Goths, Naming and Ablaut
David L. White
dlwhite at texas.net
Thu Mar 8 16:33:11 UTC 2001
The case of the Geats gives us pretty good reason to believe that
the ethnonym in question existed in ablaut variants. To be more specific,
my possibilty 2 would have the Geats and Goths coming from /au/, with the
various /gut-/ words of the Greek sphere coming from /u/.
The Conventional Wisdom is that past particples of strong verbs come
from stressed /Vn/, whereas the ending of weak adjectives, orginally
"characterizing", somewhat like modern English "-ed" (which is also used to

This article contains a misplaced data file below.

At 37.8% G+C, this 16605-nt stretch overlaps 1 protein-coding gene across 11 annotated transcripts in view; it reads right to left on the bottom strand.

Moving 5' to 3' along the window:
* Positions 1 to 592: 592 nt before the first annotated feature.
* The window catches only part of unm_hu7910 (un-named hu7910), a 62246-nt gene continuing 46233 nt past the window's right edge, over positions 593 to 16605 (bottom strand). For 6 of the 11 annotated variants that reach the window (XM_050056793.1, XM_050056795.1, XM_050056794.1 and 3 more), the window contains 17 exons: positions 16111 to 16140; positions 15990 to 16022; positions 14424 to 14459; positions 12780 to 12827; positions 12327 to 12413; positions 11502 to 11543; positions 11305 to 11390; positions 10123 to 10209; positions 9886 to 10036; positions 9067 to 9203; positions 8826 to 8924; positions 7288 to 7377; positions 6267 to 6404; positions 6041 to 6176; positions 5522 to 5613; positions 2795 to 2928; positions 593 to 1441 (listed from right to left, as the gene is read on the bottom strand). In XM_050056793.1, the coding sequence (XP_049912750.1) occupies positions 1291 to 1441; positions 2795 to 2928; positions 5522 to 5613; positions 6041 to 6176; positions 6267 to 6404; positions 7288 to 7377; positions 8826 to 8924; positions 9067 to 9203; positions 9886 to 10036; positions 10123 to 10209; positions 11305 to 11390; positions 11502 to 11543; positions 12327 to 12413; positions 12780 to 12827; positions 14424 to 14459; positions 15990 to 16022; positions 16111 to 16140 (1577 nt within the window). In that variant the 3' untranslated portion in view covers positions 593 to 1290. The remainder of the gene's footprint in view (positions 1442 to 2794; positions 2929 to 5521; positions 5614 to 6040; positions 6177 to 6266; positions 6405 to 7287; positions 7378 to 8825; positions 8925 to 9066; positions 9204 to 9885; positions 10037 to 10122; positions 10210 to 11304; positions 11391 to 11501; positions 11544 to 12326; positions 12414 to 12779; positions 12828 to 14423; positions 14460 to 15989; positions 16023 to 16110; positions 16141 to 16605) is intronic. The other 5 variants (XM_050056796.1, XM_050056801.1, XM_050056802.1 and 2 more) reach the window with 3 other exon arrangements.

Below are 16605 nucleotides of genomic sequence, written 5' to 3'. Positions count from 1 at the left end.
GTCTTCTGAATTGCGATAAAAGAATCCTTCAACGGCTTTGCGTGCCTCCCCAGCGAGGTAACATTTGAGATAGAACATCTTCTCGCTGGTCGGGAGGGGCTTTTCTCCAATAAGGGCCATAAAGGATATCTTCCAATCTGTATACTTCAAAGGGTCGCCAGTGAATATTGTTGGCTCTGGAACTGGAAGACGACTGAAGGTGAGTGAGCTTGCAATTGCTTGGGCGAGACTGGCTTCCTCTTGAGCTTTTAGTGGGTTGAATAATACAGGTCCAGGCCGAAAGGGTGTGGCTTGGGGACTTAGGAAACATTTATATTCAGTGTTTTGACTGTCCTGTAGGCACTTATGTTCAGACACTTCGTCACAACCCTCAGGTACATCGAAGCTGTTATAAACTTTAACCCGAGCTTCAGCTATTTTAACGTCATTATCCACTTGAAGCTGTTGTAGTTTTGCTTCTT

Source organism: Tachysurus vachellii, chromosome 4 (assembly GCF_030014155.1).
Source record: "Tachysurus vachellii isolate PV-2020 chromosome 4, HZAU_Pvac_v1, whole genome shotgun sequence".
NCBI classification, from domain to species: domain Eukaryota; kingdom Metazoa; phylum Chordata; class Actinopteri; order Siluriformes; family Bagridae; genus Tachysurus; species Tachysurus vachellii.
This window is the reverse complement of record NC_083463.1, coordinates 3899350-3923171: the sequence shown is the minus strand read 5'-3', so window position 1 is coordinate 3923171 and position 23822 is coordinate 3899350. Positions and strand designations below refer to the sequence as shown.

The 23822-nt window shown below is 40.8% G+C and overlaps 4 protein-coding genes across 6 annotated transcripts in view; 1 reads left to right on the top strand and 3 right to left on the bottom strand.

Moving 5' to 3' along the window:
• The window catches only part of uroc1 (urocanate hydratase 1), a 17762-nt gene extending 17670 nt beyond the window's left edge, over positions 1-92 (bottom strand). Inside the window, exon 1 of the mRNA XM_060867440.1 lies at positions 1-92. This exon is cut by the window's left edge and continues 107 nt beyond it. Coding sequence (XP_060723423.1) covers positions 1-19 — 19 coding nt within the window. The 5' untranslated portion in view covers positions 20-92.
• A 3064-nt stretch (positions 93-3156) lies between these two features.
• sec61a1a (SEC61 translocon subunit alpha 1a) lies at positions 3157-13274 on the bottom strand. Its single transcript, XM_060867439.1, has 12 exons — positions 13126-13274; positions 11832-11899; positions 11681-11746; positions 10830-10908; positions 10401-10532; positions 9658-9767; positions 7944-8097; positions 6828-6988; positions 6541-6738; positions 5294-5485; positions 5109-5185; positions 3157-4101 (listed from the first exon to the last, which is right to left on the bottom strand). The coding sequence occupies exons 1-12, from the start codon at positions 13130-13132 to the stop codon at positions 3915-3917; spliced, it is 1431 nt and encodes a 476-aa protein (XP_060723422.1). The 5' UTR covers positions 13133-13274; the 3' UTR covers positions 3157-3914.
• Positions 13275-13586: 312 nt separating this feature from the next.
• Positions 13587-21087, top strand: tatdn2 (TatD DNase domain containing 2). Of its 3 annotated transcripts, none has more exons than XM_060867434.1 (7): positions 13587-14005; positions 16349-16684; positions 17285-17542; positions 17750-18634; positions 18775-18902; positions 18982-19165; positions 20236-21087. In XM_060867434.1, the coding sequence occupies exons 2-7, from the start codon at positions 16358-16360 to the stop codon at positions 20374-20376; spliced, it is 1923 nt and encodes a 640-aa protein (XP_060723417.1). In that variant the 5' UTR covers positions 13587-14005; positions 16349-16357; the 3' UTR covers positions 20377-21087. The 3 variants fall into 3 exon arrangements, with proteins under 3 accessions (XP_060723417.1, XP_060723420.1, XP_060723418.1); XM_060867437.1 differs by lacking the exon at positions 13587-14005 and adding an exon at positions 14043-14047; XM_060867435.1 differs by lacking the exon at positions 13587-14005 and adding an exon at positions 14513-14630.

from past participles), comes from unstressed /Vn/, where V is the
annoyingly variant e/o. Perhaps a difference of opinion about which
sub-type of /Vn/ was being used, and therefore about how it should be
stressed, result in the ablaut variation seen. The two appear to be
differently stressed versions of the same thing.
But then again, this sort of stuff is not my strong suit, so please correct
me if I am hopelesly confused ...
Dr. David L. White
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